Several of our posts used our carbon-tax model to quantify impacts of different carbon taxes and contrast those that would make a big dent in emissions (like Sen. Sanders’) and those that wouldn’t (ExxonMobil’s). Other posts ranged from soda taxes (a possible political template for pollution taxes) to climate science, from China (where emissions appear to be peaking) to Wyoming (still in the thrall of coal, while renewables languish).
Collectively, they got lots of eyeballs. Below we’ve collected screenshots from the ten most popular, in reverse chronological order. Links in titles will take you to the full posts. For the really curious, our directory of 2016 posts (and 2015, 2014, 2013 …) is here.
Dec. 13: The Good News: A clean electricity boom is why the Clean Power Plan is way ahead of schedule
Nov. 10: After The Trump Win
Supporters of nuclear power wasted little time pointing out how much carbon-free electricity production will vanish from closing the Indian Point reactors 25 miles north of New York City.
As the New York Times reported last Friday, NY Gov. Andrew Cuomo and Entergy Corp. have reached an agreement to shut the twin reactors permanently in 2020 and 2021, respectively. Both units are in their fifth decade of operation. Though their electricity output has finally attained consistently high levels, their checkered record and proximity to New York City have made them an abiding source of concern of safe-energy activists as well as the state’s governor and attorney general.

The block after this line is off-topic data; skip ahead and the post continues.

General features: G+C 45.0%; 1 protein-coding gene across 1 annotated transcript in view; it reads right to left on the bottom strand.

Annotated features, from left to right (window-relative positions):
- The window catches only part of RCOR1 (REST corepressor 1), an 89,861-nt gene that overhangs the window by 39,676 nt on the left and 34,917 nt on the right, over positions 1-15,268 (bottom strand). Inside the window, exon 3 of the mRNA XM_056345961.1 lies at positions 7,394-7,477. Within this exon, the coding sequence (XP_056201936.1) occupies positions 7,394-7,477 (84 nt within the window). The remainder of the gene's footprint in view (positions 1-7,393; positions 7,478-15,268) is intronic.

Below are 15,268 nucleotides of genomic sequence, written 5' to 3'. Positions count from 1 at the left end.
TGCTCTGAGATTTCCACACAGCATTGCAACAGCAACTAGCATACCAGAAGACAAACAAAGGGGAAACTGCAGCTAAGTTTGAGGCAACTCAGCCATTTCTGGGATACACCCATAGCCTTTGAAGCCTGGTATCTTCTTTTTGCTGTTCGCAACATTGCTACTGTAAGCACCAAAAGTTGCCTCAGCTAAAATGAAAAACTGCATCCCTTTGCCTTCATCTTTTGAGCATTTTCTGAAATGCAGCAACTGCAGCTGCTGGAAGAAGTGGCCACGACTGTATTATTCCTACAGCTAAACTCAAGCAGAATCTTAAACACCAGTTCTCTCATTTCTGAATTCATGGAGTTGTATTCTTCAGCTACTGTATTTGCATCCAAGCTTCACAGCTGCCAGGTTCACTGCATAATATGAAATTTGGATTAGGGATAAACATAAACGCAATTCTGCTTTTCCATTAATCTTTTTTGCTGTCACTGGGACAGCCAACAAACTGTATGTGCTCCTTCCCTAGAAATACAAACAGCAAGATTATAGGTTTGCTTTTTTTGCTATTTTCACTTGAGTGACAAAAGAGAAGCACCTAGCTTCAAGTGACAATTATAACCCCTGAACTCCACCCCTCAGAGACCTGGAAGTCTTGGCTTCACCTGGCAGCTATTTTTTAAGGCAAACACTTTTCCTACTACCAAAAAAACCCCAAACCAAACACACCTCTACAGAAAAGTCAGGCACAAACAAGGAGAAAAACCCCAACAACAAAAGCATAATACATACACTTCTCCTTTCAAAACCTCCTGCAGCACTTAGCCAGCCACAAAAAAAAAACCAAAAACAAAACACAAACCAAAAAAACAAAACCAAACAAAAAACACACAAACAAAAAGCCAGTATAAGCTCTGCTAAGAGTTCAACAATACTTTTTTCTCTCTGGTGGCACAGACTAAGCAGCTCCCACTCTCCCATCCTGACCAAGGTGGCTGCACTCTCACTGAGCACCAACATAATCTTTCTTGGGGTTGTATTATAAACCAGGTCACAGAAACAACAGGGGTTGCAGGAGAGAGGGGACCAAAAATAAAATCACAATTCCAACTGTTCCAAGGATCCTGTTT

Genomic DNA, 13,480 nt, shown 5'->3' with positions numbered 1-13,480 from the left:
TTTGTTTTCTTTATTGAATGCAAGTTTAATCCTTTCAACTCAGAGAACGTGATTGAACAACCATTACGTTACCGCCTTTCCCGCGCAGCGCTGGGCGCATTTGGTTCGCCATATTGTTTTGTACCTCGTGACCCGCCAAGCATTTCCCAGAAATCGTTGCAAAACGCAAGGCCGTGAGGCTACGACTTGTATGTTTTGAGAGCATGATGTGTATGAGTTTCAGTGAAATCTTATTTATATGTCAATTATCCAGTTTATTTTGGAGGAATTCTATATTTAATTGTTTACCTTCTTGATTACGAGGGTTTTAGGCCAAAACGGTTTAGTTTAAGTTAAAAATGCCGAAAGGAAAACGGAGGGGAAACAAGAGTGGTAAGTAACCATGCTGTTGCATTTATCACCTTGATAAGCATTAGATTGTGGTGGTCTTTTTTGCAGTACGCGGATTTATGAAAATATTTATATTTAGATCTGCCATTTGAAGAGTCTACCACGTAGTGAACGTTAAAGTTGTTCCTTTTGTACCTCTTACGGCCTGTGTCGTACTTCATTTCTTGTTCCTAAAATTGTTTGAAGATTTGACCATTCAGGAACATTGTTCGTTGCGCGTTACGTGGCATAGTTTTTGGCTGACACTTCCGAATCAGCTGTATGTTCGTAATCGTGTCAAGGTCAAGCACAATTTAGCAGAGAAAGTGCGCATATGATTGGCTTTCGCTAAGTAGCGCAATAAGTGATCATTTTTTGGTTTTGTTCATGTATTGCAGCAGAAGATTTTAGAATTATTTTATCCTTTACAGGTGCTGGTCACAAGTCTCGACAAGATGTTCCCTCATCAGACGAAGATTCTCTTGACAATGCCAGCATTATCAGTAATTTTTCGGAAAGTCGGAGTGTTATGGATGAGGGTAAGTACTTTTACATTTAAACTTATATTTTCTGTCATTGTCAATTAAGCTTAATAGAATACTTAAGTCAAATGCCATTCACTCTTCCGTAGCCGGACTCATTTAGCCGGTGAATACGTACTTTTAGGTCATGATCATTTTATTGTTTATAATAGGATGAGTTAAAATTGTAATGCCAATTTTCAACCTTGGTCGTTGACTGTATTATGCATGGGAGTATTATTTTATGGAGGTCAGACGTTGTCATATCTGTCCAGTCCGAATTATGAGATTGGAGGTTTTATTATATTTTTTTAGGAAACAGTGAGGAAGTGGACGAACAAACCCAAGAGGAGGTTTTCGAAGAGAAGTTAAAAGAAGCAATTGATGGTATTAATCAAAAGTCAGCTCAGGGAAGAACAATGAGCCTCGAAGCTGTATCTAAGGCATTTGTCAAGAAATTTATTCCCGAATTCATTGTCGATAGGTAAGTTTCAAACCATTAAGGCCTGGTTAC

Like most operating nuclear power facilities, Indian Point produces a good deal of nearly carbon-free electricity. Charges by some antinuke activists that reactors have sizable carbon footprints are overblown. Most rely on outdated assumptions (e.g., that uranium “enrichment” still takes place in power-guzzling Cold War-era plants) or questionable accounting (charging today’s reactors for putative energy costs of far-future waste storage).
That production gave rise yesterday to the tweet shown at left from Jesse Jenkins, an electricity researcher with the Breakthrough Institute, purporting to “put the Indian Point plant closure into perspective” by showing that its electricity generation dwarfs that of other New York state sources of carbon-free energy.
Jenkins’ figures are probably right (I haven’t checked them, but he’s good with numbers). But they’re incomplete. They omit New York’s share of the largest U.S. source of carbon-free electricity in recent years: the electricity savings embodied in the divergence of total electricity usage from total economic activity.
We quantified that divergence in a new report last month, The Good News (blog summary version here). The bottom line, in numerical terms, is that in 2016 the U.S. was able to avoid generating a little over 500 TWh of electricity — almost one-eighth of the electricity it did produce — because electricity usage barely grew compared to 2005 consumption. (A TWh, one billion kWh, is a convenient metric.)